Headlight Restoration DIY (the cheap and easy way)
Are you tired of having yellow or clouded headlights that make your car look like a cheap old clunker? OK, so maybe some T-Birds or Cougars are clunkers, but not yours LOL.
Well instead of replacing the headlights, there are a few ways to restore your headlights.
Now, I'm no expert, but I watched some of the videos on YouTube about headlight restoration and there are a few ways to do it. You can simply use toothpaste and rub it all over, which works as a sort of polishing compound. Or, you could buy a headlight restoration kit like the one from 3M. That includes various grits of sandpaper and you use the pad on a drill. I think it uses 500, 800, and 3,000 grit pads, along with a polish to make your lenses look like new.
Kits can range from $15 to $30 and really they should all get the job done. I chose a slightly different route however. I had some leftover 1,000 grit and 1,500 grit wet/dry sandpaper from a previous automotive touch-up that I did, and I already had some car wax and polish (and polisher), so honestly this fix I'm going to show you didn't cost me anything because I had the materials kicking around.
What I used:
- 1000 and 1500 grit wet/dry automotive sandpaper
- rubbing compound (I recommend Meguiars Ultimate Compound, Amazon link)
- car wax (for paint)
If your headlights are really yellow and cloudy, and I mean bad... you'll probably want to start with a coarser grit like about a 600 grit. Be sure to use wet/dry sandpaper though.
Start by cleaning the headlight using glass cleaner, and then dry it off. Here's a "before" picture that shows the headlight before I started the sanding. The headlights are visibly cloudy but not too bad.
So the next step is to sand the oxidized, yellow layer of junk off the headlight. I started with a 1000 grit paper. It worked pretty well since my lights weren't too bad yet. I wrapped the 1000 grit sandpaper over a sanding sponge just to make things a bit easier. You don't need to do that but it may make it easier to hold the paper and provide more even pressure.
Thouroughly wet the sandpaper and headlight with water, I used a household spray bottle. Sand the headlight with moderate pressure. Be sure to keep the lens and paper wet during this stage. The water on the headlight will show up as yellow as the yellow material on the headlight comes off and mixes with the water you're putting on the light.
Now you'll notice here that I didn't put any masking tape around the light. I was being pretty careful about not touching the paint with my hand or the paper. Feel free to put on a layer (or two) of masking tape prior to sanding if you're more comfortable with that.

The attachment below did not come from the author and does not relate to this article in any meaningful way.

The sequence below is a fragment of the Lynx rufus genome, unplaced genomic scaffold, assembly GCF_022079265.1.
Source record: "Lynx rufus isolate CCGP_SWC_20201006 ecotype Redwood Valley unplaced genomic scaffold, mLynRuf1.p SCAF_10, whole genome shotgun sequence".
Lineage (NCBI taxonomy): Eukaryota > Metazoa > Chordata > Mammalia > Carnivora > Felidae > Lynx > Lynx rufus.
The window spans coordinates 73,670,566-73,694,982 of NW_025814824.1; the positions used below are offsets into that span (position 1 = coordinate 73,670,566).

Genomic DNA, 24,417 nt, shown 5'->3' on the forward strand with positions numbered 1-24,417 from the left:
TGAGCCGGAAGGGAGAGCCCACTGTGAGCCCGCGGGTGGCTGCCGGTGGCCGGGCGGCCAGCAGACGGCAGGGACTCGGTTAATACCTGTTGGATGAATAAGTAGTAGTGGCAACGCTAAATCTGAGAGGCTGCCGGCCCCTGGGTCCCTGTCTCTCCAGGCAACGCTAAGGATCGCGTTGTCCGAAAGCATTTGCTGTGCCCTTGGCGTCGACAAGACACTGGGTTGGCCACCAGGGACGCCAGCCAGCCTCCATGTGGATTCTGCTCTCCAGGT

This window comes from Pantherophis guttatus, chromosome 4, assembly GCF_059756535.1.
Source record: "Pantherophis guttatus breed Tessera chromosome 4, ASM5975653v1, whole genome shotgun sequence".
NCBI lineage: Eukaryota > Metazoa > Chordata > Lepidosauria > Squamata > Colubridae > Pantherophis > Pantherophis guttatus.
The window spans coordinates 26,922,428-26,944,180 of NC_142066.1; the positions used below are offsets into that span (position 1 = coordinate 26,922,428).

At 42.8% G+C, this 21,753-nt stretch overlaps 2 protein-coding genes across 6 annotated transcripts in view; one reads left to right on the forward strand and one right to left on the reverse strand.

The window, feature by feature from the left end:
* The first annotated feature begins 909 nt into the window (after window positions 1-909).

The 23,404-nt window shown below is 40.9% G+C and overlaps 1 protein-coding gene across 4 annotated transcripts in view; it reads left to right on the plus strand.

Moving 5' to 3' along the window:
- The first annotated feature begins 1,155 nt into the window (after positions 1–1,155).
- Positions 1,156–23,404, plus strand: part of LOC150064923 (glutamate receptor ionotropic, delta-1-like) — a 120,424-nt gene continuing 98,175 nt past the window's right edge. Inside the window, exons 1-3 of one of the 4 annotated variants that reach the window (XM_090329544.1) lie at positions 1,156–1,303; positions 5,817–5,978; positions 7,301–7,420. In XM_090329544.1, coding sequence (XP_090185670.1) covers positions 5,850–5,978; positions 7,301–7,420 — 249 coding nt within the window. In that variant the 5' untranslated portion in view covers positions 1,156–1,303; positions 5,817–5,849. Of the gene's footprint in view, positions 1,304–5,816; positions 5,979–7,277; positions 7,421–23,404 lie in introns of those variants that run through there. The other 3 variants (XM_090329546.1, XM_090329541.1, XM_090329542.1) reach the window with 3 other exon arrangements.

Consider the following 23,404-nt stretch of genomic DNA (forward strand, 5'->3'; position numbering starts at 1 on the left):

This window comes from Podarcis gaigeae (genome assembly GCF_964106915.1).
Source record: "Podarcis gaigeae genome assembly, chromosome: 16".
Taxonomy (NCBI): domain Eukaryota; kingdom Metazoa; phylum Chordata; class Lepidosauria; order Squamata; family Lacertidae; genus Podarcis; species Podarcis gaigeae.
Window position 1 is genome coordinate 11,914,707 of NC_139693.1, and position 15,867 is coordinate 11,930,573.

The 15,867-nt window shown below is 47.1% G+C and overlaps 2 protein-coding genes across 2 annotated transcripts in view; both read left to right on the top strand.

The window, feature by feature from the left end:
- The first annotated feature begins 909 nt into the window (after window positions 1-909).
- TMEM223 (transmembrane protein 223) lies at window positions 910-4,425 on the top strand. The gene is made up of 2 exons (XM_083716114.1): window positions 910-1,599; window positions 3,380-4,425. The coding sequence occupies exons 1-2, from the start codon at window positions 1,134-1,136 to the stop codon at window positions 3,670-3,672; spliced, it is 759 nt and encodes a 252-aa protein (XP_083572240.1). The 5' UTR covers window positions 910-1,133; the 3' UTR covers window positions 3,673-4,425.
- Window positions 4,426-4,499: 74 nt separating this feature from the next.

When you're done sanding, clean the lens with glass cleaner again. So after you're done sanding with the 1000 grit paper, the whole headlight lens should be cloudy and "whiter". That's good, that means the yellow layer is coming off. Take a look at it and if you see yellow patches on the light, you may need to go over those areas again before moving to the next step. Here is my lens after the first sanding:
Once the majority of the yellow gunk is off, you'll want to switch to a higher grit number, in my case I used 1500 grit wet/dry paper. You could use 2000 grit or whatever else you have. Repeat the step about keeping the headlight wet and sanding evenly to reduce the scratches caused by the coarser grit paper. You can see in this next photo the whitish stuff that is there in the water. That is tiny bits of headlight lens that you just sanded off.
If you wanted you could go with a 3-stage sanding method. In my case I had just 1000 and 1500 grit paper, and my lenses weren't too bad, so I just did the two stages of sanding. Here is what my lens looked like after the two sanding sessions:
Next up, tape off the surrounding painted areas with masking tape if you're using an electric buffer. If you don't have one you probably don't need to worry about it. The next step involves putting on rubbing compound. In my case I had Meguiars Ultimate Compound which is really meant for paint but it works fine on the plastic lenses.
Put some compound on the lens and use your buffer to buff out the scratches left by the sandpaper. If you use an electric buffer/polisher/drill be sure to not set the speed to high or it can literally melt the headlight lens a bit. Keep the speed down and go back and forth, keep the buffer moving.
This is the step that really makes the headlights look great. The polishing compound removes all the small scratches and restores the clarity to the lens. Once you're done, just follow up with a coat of wax or other sealant to help protect the lens and you're done.
Check out the other Thunderbird/Cougar articles we have:
- Door Hinge Repair DIY
- Ford 4.6L Vacuum Hose Replacement
- How to remove the front license plate bracket / holder
- How to bleed your brakes
- MFS (multifunction switch) replacement instructions
We are a participant in the Amazon Services LLC Associates Program, an affiliate advertising program designed to provide a means for us to earn fees by linking to Amazon.com and affiliated sites.